WASHINGTON -- Six years and 15,000 tips after the murder of two women near the Appalachian Trail sent a chill through hikers everywhere, federal prosecutors say they have the killer and will prosecute the case as a hate crime.
Darrell David Rice of Columbia, Md., was indicted for the 1996 slayings of Julianne Williams and Laura "Lollie" Winans, the Justice Department announced Wednesday. Already jailed on an unrelated kidnapping charge, Rice told authorities the women "deserved to die because they were lesbian (expletives)," according to prosecution documents filed in court.
The bodies of Williams, 24, of St. Cloud, Minn., and Winans, 26, of Unity, Maine, were found bound and gagged June 1, 1996, at a creek-side campsite in Virginia's Shenandoah National Park, about a half-mile off the Appalachian Trail. Their throats had been cut.
Williams' parents, Tom and Patsy Williams, of St. Cloud, Minn., said, "We are grateful that a suspect has been apprehended and indicted, but our focus has been and will continue to be on the life of our daughter."
Attorney General John Ashcroft, who met with the women's families Wednesday, said the murders denied the world their budding talents, "which would have been substantial."
"These families have suffered what Americans now know all too well -- that's the pain and destruction wrought by hate," Ashcroft said at the news conference.
At a federal prison in Petersburg, Va., according to court papers filed by the government, Rice said he intentionally picked women to assault "because they are more vulnerable than men."
Prosecutors also said in the papers that Rice "hates gays."
The Human Rights Campaign, a national gay and lesbian organization, praised the Justice Department. "With this indictment, the federal government has recognized the horrendous nature of this hate crime and that it should be prosecuted to the fullest extent of the law," said political director Winnie Stachelberg.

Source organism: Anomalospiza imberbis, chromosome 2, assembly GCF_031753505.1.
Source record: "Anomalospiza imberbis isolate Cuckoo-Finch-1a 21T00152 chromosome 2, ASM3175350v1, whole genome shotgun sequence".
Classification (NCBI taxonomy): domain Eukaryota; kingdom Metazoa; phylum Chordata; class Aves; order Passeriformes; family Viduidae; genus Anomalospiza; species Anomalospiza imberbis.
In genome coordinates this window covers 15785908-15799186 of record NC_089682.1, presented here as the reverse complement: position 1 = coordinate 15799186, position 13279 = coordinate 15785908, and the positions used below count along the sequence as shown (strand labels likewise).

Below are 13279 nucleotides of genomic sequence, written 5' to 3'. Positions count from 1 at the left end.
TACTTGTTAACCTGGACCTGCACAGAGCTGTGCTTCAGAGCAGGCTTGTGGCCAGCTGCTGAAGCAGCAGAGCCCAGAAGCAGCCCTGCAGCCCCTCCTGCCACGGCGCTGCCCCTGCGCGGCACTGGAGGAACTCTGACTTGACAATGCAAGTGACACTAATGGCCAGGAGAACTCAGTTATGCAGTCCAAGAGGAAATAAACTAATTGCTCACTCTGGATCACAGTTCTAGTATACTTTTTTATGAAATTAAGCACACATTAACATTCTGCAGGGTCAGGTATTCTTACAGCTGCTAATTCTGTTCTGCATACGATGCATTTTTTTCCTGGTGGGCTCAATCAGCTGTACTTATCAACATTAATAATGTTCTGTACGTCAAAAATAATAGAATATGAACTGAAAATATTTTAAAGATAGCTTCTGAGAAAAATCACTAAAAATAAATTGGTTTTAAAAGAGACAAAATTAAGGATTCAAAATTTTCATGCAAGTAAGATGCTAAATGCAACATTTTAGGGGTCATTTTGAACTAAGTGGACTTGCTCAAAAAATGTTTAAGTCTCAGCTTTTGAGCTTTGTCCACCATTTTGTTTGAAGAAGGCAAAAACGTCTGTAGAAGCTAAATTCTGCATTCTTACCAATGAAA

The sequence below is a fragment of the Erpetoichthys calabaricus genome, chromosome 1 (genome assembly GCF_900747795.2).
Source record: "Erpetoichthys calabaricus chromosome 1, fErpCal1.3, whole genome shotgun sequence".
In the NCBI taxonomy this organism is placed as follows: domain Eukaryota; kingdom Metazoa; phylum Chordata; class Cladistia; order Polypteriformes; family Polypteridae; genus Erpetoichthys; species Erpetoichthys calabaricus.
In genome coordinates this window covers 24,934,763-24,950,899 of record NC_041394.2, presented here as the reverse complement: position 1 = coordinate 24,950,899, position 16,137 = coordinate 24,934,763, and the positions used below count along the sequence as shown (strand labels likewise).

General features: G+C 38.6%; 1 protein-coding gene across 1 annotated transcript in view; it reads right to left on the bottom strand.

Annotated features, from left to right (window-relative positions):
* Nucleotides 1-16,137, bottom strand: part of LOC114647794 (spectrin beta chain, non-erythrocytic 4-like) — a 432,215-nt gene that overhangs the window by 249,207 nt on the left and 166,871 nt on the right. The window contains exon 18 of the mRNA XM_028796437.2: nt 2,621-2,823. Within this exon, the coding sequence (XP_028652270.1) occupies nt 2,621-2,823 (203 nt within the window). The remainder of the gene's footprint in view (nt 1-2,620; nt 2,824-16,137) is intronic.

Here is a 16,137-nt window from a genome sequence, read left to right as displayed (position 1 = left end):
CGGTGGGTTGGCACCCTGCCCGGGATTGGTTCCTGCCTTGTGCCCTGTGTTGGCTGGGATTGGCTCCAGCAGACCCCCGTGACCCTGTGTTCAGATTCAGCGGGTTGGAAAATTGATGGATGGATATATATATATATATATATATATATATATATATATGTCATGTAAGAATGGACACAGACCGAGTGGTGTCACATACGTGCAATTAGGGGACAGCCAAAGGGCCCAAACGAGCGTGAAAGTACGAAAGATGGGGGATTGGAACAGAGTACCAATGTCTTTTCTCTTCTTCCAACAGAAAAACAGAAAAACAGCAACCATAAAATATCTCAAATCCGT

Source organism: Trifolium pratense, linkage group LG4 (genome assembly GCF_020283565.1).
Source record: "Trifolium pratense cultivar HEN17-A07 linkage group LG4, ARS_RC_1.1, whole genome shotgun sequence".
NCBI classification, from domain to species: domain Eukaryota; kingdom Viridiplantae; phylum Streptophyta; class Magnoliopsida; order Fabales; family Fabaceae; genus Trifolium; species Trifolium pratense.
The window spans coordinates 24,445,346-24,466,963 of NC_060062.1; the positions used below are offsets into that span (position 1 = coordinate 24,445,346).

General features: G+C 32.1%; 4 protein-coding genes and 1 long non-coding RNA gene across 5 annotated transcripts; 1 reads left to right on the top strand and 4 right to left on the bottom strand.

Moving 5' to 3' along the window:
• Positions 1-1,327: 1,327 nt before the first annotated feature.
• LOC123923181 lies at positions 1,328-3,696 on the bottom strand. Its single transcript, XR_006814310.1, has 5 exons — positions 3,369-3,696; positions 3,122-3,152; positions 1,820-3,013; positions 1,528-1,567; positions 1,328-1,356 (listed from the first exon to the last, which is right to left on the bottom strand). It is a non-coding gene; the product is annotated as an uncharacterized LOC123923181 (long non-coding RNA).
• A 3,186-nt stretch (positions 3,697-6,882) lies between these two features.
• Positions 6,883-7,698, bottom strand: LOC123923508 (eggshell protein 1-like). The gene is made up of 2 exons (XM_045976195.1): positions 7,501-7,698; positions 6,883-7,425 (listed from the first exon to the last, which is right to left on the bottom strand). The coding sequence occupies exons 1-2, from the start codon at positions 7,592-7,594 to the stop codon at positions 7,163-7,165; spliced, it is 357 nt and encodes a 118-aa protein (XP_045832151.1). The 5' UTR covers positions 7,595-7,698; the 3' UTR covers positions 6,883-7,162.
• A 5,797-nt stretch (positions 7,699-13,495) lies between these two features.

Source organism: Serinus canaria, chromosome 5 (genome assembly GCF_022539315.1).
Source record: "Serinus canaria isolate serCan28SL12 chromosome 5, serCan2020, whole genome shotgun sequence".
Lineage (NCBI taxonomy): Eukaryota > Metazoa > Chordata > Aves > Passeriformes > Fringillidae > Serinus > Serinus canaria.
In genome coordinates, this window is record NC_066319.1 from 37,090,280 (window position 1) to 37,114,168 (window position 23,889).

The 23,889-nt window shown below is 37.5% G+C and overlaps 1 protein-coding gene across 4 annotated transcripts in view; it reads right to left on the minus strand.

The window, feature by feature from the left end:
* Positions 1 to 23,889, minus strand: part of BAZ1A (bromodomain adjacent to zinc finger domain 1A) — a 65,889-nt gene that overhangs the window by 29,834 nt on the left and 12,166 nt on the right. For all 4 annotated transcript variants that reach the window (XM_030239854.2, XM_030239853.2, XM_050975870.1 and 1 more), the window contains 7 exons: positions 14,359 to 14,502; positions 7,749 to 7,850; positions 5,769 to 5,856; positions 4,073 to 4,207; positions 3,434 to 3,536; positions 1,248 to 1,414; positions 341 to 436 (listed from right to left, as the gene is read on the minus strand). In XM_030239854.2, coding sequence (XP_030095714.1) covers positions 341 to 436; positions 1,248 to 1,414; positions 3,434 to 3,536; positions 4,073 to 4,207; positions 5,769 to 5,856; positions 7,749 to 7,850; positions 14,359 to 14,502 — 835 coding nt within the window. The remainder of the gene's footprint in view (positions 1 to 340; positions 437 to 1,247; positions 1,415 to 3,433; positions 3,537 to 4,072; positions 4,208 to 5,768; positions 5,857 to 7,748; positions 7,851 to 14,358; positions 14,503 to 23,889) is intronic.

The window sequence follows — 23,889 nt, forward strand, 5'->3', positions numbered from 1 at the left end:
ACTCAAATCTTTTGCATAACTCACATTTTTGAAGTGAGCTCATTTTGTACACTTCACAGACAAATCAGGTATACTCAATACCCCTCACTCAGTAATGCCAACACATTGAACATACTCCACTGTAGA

Rice, 34, was indicted by a federal grand jury Tuesday in Charlottesville, Va., the indictment announced Wednesday in Washington.
Federal authorities had automatic jurisdiction in the case because the slayings took place on U.S. government land. A federal hate-crimes law covers crimes motivated by race and religion, but not sex or sexual orientation.
An effort to add those categories failed two years ago.
The Justice Department was able to push for a hate-crimes type of indictment in this case, however, because comments Rice allegedly made in prison indicate he selected the women "because of the actual or perceived gender or sexual orientation" of his victims.
Rice was charged with four counts of capital murder:
--One count for each murder on the basis of Rice's motivation, which allows prosecutors to introduce more evidence than a straight murder charge.
--One conventional murder charge for each woman's death in case the "hate crime" charges are rejected by a jury, department officials said. Conviction on any of the charges could bring Rice the death penalty.
The murders were not Rice's first offenses against women, according to the government's court documents.
Prosecutors said they will present evidence that "the defendant's killing of the two women was part of an ongoing plan, scheme or modus operandi to assault, intimidate, injure and kill women because of their gender," according to court filings.
Rice has been held in jail in Charlottesville since 1998, after he pleaded guilty to an unrelated abduction charge in which he was accused of verbally and physically assaulting a female bicyclist in the Shenandoah National Park a year earlier. She avoided being forced into his truck, so he "tried to kill her" by running her over, authorities charged. Investigators later discovered hand and leg restraints in Rice's vehicle. He was sentenced to 136 months in prison on that conviction, according to court filings.
It was there, as investigators pursued more than 15,000 leads and contacts in the Williams and Winans murders, that Rice made comments relevant to the case, authorities said.
Some of the tips came after investigators contacted hikers who had used the trail around the same time as Winans and Williams and signed trail logs along the way.